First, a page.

Monday, March 30, 2015

"The Last Five Years"

The Last Five Years
Jason Robert Brown (music & lyrics)

The widely popular, much-produced, two-person musical The Last Five Years (music and lyrics by Broadway veteran Jason Robert Brown) came recently to San Francisco in a concert version for three performances only.  Even after just one performance, social media sites lit up with “You have to go tomorrow to see…”  Supported by an excellent, on-stage orchestra, two actors, Adam Kantor as Jamie and Betsy Wolfe as Cathy, sing a story of love found, love solidified in marriage, and then love lost as their two careers and lives go in opposite directions.  What makes this telling so unique is that each half of this couple tells the story from opposite timeline beginnings.  Cathy starts at the sad end of their five years when the break-up is imminent; Adam, at the exuberant beginning as he prepares for their first date. 

The stories proceed with their separate ups and downs, only meeting once as the actual vows are declared.  We watch the emotions and moods of the two ends of the relationship unfold before us.  When Cathy is ‘still hurting’ in the opening song, Jamie’s opening is all about his excitement over his new ‘shiksa goddess’ girlfriend.  What is interesting in this staging is that each actor continues to watch and react to the other’s, opposite-end story.  Even when Cathy is hurting as the relationship is collapsing, she can then smile and seemingly remember the good times that Jamie is relating as he is telling the beginning of their story.  Later as he is having lots of doubts and frustrations, he can laugh silently on the side and look lovingly at her as she tells her version of how it all began.

Mr. Brown’s lyrics and music are the stars of this show.  All emotions of dating, moving in together, deciding to marry, dealing with career issues and triumphs, doubts about self and partner, and suffering through increasing conflicts and ultimate disillusion are captured in songs that are appropriately snappy, funny, grand, aching, and haunting.  Even in concert format, the exuberance and the torments of Cathy and Jamie are deeply felt by us all as we really do get to know a lot about these two people and how they are so very different.  We easily begin to see parallels to our own histories of convoluted mixtures of love and ambition, of ego and loyalty, of blind trust and obvious betrayal.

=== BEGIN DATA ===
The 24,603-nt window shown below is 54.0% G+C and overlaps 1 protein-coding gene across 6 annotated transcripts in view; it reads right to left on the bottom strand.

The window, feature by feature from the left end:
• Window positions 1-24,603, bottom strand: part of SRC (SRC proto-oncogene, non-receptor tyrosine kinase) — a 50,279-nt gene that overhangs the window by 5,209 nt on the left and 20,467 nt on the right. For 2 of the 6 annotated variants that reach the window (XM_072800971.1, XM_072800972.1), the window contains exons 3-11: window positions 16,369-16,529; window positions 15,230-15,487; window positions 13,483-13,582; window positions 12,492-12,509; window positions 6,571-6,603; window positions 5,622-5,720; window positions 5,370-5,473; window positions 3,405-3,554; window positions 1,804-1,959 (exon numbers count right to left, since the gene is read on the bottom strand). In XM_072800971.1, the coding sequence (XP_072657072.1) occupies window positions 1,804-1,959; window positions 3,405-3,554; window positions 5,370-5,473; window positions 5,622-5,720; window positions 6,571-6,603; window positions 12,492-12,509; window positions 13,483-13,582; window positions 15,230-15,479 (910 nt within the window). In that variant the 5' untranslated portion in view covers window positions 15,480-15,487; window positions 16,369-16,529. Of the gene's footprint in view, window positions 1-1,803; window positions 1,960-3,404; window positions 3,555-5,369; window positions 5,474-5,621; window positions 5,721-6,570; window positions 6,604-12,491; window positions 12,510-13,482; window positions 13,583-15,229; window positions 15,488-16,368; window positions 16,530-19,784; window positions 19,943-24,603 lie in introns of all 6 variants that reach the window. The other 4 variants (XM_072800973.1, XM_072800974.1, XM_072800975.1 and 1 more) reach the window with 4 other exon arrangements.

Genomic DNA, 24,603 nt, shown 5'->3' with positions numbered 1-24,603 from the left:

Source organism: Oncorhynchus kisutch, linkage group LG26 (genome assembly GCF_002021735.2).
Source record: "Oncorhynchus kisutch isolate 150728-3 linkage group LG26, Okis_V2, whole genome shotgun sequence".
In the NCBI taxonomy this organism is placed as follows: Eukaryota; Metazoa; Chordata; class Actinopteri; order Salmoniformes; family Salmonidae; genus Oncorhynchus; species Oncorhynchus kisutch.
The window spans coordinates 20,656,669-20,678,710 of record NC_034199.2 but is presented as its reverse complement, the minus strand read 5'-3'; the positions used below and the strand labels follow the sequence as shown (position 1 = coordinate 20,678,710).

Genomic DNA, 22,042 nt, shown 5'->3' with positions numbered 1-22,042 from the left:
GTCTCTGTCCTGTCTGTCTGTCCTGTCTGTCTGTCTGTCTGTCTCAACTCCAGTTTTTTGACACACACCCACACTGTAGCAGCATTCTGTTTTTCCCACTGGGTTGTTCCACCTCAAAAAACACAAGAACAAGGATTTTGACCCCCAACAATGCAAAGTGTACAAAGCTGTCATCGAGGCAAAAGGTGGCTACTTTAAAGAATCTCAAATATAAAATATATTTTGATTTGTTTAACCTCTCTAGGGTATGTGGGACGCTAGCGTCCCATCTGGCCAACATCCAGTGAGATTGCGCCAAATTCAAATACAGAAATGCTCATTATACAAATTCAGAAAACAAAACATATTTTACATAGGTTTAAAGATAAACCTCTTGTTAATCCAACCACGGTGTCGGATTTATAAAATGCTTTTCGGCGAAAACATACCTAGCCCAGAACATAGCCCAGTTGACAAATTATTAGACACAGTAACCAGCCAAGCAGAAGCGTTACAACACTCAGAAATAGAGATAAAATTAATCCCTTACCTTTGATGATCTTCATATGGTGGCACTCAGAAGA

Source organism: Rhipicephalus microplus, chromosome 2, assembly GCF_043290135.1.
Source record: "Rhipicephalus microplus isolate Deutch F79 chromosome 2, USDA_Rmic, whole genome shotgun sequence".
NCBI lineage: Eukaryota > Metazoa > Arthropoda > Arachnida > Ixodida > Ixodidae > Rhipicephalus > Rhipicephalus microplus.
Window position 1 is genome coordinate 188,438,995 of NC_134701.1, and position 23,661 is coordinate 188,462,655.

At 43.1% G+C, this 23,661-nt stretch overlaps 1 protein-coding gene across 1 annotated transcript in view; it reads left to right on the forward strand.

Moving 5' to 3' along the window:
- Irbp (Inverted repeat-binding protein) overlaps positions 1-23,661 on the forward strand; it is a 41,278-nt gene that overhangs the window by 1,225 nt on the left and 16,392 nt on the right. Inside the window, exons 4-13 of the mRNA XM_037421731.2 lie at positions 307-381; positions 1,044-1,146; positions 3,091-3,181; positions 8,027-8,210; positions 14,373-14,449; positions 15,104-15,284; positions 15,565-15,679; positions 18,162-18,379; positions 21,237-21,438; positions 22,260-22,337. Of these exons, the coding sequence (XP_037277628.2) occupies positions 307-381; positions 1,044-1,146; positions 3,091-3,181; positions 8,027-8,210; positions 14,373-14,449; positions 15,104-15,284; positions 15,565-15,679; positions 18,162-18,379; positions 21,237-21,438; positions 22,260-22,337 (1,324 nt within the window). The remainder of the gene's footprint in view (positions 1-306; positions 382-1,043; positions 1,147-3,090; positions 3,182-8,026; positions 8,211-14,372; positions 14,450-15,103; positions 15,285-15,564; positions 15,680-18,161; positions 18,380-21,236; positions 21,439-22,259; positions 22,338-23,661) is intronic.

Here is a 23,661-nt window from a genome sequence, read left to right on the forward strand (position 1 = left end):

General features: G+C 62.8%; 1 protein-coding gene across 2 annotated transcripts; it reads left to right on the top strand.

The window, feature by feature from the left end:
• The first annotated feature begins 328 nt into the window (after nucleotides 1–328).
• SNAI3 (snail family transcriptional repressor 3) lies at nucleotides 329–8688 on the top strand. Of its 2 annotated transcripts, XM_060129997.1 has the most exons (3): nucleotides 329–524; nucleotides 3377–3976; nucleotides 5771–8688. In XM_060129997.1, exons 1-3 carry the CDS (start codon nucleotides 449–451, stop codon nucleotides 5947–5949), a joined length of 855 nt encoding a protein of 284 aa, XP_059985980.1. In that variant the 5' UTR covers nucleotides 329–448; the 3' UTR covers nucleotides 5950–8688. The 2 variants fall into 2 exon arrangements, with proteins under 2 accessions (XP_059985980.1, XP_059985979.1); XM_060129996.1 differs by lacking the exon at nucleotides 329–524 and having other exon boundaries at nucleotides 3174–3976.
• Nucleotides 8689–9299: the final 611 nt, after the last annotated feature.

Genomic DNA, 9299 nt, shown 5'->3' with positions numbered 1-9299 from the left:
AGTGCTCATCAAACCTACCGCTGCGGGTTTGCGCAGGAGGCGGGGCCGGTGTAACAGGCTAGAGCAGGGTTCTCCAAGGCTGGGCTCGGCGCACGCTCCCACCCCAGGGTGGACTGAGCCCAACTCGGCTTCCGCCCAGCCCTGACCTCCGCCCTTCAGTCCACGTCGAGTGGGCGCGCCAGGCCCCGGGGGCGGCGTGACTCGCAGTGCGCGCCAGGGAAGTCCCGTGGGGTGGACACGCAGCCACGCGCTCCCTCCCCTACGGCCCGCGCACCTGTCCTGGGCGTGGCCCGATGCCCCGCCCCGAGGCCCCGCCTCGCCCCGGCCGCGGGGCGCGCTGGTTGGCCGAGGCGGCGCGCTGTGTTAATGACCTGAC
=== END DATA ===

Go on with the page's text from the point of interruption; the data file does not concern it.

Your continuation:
Of course what sells Mr. Brown’s songs and musical are two outstanding singers who can also act convincingly.  Few complaints are possible about the amazing voices and delivery of Ms. Wolfe or Mr. Kantor.  The one minor fault is that Ms. Wolfe seemed too quick and too often to belt, even blast her numbers.  As the concert/play progressed, this tendency became a bit tiring and too expected.

In the end/beginning of this musical, we as audience once again understand that no relationship break-up is all black and white and that regret is usually shared in the end as much as love is in the beginning.  These stories are both tragic and familiar.  That is probably why The Last Five Years continues to draw audiences to many theatres across the nation.

Rating:  5 E’s

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